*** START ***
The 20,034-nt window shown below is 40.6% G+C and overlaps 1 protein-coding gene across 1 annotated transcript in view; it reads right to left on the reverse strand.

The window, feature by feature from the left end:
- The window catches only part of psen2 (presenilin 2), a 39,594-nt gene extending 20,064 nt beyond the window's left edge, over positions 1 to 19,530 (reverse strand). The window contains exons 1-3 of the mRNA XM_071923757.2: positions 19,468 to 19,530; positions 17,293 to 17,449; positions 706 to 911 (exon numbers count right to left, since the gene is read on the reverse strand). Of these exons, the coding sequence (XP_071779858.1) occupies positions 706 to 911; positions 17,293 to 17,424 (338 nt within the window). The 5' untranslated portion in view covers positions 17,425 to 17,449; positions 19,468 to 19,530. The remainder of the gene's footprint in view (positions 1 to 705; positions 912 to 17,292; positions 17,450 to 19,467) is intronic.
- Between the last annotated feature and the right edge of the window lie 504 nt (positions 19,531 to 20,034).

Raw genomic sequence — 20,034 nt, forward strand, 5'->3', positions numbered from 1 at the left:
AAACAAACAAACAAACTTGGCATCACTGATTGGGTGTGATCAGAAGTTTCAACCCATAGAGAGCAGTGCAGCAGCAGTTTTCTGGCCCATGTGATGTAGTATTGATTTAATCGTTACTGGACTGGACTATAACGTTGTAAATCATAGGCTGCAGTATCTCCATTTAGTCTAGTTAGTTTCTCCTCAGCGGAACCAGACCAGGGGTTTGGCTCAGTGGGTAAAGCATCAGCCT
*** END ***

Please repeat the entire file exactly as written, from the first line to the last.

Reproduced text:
The 20,034-nt window shown below is 40.6% G+C and overlaps 1 protein-coding gene across 1 annotated transcript in view; it reads right to left on the reverse strand.

The window, feature by feature from the left end:
- The window catches only part of psen2 (presenilin 2), a 39,594-nt gene extending 20,064 nt beyond the window's left edge, over positions 1 to 19,530 (reverse strand). The window contains exons 1-3 of the mRNA XM_071923757.2: positions 19,468 to 19,530; positions 17,293 to 17,449; positions 706 to 911 (exon numbers count right to left, since the gene is read on the reverse strand). Of these exons, the coding sequence (XP_071779858.1) occupies positions 706 to 911; positions 17,293 to 17,424 (338 nt within the window). The 5' untranslated portion in view covers positions 17,425 to 17,449; positions 19,468 to 19,530. The remainder of the gene's footprint in view (positions 1 to 705; positions 912 to 17,292; positions 17,450 to 19,467) is intronic.
- Between the last annotated feature and the right edge of the window lie 504 nt (positions 19,531 to 20,034).

Raw genomic sequence — 20,034 nt, forward strand, 5'->3', positions numbered from 1 at the left:
AAACAAACAAACAAACTTGGCATCACTGATTGGGTGTGATCAGAAGTTTCAACCCATAGAGAGCAGTGCAGCAGCAGTTTTCTGGCCCATGTGATGTAGTATTGATTTAATCGTTACTGGACTGGACTATAACGTTGTAAATCATAGGCTGCAGTATCTCCATTTAGTCTAGTTAGTTTCTCCTCAGCGGAACCAGACCAGGGGTTTGGCTCAGTGGGTAAAGCATCAGCCT